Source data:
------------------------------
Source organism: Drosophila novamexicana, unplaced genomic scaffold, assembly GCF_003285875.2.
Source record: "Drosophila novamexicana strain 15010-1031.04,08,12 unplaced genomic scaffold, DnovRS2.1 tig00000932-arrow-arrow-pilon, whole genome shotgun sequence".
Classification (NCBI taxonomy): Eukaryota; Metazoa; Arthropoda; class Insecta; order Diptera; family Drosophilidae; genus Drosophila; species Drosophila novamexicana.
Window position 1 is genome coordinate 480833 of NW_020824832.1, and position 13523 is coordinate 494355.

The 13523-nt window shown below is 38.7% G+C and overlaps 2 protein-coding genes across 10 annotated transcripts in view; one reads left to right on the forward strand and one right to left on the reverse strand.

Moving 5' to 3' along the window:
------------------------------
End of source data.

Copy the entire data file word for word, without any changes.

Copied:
Source organism: Drosophila novamexicana, unplaced genomic scaffold, assembly GCF_003285875.2.
Source record: "Drosophila novamexicana strain 15010-1031.04,08,12 unplaced genomic scaffold, DnovRS2.1 tig00000932-arrow-arrow-pilon, whole genome shotgun sequence".
Classification (NCBI taxonomy): Eukaryota; Metazoa; Arthropoda; class Insecta; order Diptera; family Drosophilidae; genus Drosophila; species Drosophila novamexicana.
Window position 1 is genome coordinate 480833 of NW_020824832.1, and position 13523 is coordinate 494355.

The 13523-nt window shown below is 38.7% G+C and overlaps 2 protein-coding genes across 10 annotated transcripts in view; one reads left to right on the forward strand and one right to left on the reverse strand.

Moving 5' to 3' along the window: